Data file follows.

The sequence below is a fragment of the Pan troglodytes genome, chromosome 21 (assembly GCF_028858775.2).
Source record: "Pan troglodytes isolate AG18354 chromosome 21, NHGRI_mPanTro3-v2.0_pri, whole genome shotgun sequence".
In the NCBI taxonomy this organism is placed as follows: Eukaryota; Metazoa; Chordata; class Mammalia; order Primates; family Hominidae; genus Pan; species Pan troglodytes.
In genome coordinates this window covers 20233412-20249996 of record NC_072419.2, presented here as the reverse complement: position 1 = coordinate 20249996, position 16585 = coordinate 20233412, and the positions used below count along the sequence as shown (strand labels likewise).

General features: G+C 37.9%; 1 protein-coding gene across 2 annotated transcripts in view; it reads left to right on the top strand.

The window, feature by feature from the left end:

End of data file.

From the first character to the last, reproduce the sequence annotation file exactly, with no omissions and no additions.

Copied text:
The sequence below is a fragment of the Pan troglodytes genome, chromosome 21 (assembly GCF_028858775.2).
Source record: "Pan troglodytes isolate AG18354 chromosome 21, NHGRI_mPanTro3-v2.0_pri, whole genome shotgun sequence".
In the NCBI taxonomy this organism is placed as follows: Eukaryota; Metazoa; Chordata; class Mammalia; order Primates; family Hominidae; genus Pan; species Pan troglodytes.
In genome coordinates this window covers 20233412-20249996 of record NC_072419.2, presented here as the reverse complement: position 1 = coordinate 20249996, position 16585 = coordinate 20233412, and the positions used below count along the sequence as shown (strand labels likewise).

General features: G+C 37.9%; 1 protein-coding gene across 2 annotated transcripts in view; it reads left to right on the top strand.

The window, feature by feature from the left end: